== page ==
More Photos! Stormy Seas at Southwold

As my week off rounds of to a close, I set off to the coast with the intent of doing some self portraits on golden sands (my online profiles are in serious need of updating); maybe some long exposures of gentle waves breaking over rocks, to hang up around the flat.

This was not to be.

I arrived at Southwold, on the Suffolk Coast, with the sea crashing against the pier in spectacular, pounding, waves, the weather growing steadily worse and just out to sea a large front was visible. In the centre the rain was coming down as an obscuring mist. I'd timed my arrival with the hope of seeing the tide come in, but behind the tide was a storm accelerating the sea forward up the beach!

The wind went from blustery to buffeting on a whim, rain fell cold and hard like nails, and the clouds rolled into toward the coast promising worse to come.

Today, as it turned out, was a good day to be out with the camera!

Despite my best efforts on so many of the photos I got spray and blobs of water on the lens!! *sob* , so I've rescued what I can.

Also, I'd gone with ambitions of hunting down the converging lines to attract the eye. However with the sea rapidly advancing up the beach I had abandon this plan and make a swift retreat for the safety of the sea wall - and so from then on was confined to taking my photos from various man-made vantage points - and not low to the ground where I could get some nice angles, seeing as low to the ground was now under-water.

I hadn't done any HDR and my long exposures were minorly successful but nothing special - so as I sat diddling about in photoshop wondering what I could do to make the images sing - I decided to try something different and apply textures to the photos: I began liking the results and figured it works by complementing the rather chaotic , and non-uniform nature of the waves by giving each image a different sense of character or story.


But do tell me what you think.



http://www.flickr.com/photos/richardhealy450d/sets/72157630020986559/

Views: 101

Tags: canon, coast, photography, rain, sea, storm, texture, tide, wave, weather

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Comment by Richard Healy on June 10, 2012 at 8:19am
Thank Jay,
Comment by jay H on June 10, 2012 at 6:48am
Sentient Biped:
Your comment about risk is very true. Of the top 10 most dangerous jobs in America (interestingly police and fire fighting don't even make that list), commercial fishing is #1. Others include logging, underground mining, farming.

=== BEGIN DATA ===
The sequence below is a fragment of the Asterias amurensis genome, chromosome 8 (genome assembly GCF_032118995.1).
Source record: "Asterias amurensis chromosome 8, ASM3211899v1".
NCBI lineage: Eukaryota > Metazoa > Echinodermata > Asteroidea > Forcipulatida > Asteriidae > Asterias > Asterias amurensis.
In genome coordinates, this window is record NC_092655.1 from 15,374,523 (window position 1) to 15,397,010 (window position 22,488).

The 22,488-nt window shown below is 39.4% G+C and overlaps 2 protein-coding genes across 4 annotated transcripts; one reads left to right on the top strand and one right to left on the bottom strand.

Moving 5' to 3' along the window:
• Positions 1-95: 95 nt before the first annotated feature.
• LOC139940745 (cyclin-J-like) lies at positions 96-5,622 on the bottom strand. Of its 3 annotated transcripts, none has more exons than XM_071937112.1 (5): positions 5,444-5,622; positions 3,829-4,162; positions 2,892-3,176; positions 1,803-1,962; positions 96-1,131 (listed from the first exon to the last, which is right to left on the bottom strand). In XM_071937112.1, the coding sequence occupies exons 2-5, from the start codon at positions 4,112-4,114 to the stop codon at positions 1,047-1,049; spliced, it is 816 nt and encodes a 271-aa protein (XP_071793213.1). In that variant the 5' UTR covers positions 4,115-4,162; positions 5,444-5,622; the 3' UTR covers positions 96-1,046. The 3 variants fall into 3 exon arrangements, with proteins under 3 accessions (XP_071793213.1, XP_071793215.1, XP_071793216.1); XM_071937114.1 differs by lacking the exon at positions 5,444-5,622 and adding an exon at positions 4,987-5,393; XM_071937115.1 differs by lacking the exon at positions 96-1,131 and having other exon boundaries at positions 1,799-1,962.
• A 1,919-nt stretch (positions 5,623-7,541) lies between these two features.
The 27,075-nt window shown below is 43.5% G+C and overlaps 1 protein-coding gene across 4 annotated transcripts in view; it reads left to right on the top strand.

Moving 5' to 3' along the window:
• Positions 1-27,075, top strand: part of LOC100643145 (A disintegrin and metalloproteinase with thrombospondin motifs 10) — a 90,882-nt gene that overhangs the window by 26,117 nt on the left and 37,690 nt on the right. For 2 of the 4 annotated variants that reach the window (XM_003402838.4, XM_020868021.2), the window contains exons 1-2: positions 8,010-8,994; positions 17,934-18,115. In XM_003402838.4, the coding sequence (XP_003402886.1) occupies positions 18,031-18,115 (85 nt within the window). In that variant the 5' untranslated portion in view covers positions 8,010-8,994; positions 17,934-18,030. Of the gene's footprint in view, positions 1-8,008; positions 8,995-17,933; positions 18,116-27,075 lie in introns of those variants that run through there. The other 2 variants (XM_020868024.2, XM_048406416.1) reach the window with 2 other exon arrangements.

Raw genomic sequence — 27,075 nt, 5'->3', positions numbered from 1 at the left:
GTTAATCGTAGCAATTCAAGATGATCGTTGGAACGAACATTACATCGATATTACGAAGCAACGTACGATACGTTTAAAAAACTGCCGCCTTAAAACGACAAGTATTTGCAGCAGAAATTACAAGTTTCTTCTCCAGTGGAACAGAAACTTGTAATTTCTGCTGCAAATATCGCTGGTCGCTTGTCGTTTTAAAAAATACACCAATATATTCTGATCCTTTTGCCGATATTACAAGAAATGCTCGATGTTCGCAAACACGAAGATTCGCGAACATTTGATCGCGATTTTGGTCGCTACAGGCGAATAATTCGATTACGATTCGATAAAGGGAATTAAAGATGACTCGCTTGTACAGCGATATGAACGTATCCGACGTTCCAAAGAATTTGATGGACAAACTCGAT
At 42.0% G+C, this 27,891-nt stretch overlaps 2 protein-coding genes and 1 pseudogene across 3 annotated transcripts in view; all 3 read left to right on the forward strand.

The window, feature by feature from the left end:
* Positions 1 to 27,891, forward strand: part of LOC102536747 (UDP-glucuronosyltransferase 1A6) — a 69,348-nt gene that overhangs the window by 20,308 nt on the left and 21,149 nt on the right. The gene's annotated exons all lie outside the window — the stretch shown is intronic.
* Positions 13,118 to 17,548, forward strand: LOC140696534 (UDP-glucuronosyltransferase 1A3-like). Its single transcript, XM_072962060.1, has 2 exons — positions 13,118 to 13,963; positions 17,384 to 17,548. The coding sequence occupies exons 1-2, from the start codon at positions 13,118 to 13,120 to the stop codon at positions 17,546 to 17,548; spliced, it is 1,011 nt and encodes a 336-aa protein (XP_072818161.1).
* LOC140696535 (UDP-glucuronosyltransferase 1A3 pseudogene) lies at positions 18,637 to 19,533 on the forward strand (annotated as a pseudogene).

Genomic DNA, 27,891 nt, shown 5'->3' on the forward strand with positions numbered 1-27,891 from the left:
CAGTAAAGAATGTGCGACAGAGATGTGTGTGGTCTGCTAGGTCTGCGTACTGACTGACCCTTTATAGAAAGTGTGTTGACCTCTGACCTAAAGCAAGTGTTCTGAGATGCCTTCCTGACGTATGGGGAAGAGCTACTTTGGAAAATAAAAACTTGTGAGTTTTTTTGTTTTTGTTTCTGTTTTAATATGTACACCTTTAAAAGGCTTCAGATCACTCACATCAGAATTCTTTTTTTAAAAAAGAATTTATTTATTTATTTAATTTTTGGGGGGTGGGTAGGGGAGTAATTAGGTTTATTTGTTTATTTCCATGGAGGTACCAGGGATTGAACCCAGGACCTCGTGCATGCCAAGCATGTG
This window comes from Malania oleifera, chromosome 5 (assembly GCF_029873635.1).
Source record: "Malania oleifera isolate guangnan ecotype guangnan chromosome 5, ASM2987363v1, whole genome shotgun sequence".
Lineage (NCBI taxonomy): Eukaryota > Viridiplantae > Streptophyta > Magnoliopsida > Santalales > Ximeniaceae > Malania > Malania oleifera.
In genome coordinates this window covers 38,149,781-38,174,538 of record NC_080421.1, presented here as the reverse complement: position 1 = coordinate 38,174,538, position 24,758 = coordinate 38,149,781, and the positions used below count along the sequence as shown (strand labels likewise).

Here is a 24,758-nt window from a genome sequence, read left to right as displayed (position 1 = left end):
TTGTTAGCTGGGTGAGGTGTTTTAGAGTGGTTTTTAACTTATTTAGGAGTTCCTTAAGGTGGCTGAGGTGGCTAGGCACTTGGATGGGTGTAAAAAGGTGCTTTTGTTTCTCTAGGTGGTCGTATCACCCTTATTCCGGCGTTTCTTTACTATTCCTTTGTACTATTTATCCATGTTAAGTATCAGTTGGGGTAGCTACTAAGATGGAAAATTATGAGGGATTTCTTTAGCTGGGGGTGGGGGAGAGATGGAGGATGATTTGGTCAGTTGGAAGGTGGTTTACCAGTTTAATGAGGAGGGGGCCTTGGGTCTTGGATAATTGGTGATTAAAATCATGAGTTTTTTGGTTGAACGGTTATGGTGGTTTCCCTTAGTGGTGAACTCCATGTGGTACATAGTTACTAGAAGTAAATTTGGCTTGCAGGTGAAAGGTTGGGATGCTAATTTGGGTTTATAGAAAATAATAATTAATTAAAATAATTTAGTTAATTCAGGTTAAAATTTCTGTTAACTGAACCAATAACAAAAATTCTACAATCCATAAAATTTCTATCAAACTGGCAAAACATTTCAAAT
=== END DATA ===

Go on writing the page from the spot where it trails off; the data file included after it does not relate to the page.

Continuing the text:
Comment by Sentient Biped on June 9, 2012 at 10:04am

Close to looking like a painting instead of a photo.  Makes me think about what a risky endeavor it was for sailors and fishermen.  Thousands of boats at the bottom of the ocean.  How many thousands of people?  And ye we continue our return to the ocean.  Drawn to our primordial great grandparent.

Comment by Richard Healy on June 9, 2012 at 4:38am
A new upload!

http://www.flickr.com/photos/richardhealy450d/7168614203/in/set-721...

I call this one "A Dunwich Horror" - Dunwich is a Saxon village all but completely now lost to the sea just a little way further up the coast from Southwold.

In now way that I am aware of is it connected to the Lovecraftian tentacular horror of eldritch malevolant powers set around Maine, however the association was too good to pass up.

A tonne of post-processing went into this photo.

Levels and contrast were edited, some brightness and colour changes, there's a greatly attenuated radial blur in there (i wanted to give it a sense of 'punch' pushing out at you. My usual high pass filter (duplicate > overlay> high pass filter > soft or hard light) ; I've then blended it with a texture of a rusting dumpster (which is where all those fantastic swirls come from!) that's been monochromed, stretched, twisted and had it's levels altered to get greater contrast. I thought it needed a little something more on top of all of that so I've thrown in some 'glowing edges' for that extra 'otherworldy' 'pop'

Ta-da!
Comment by Richard Healy on June 9, 2012 at 2:46am
I did feel standing on the pier, that sublime feeling of awe and terror - the sea is ferocious.
Comment by Sentient Biped on June 8, 2012 at 6:44pm

That is so beautiful!  Wow!  Just be safe, OK?  No washing out to sea, as happens now and then here on the Oregon coast.

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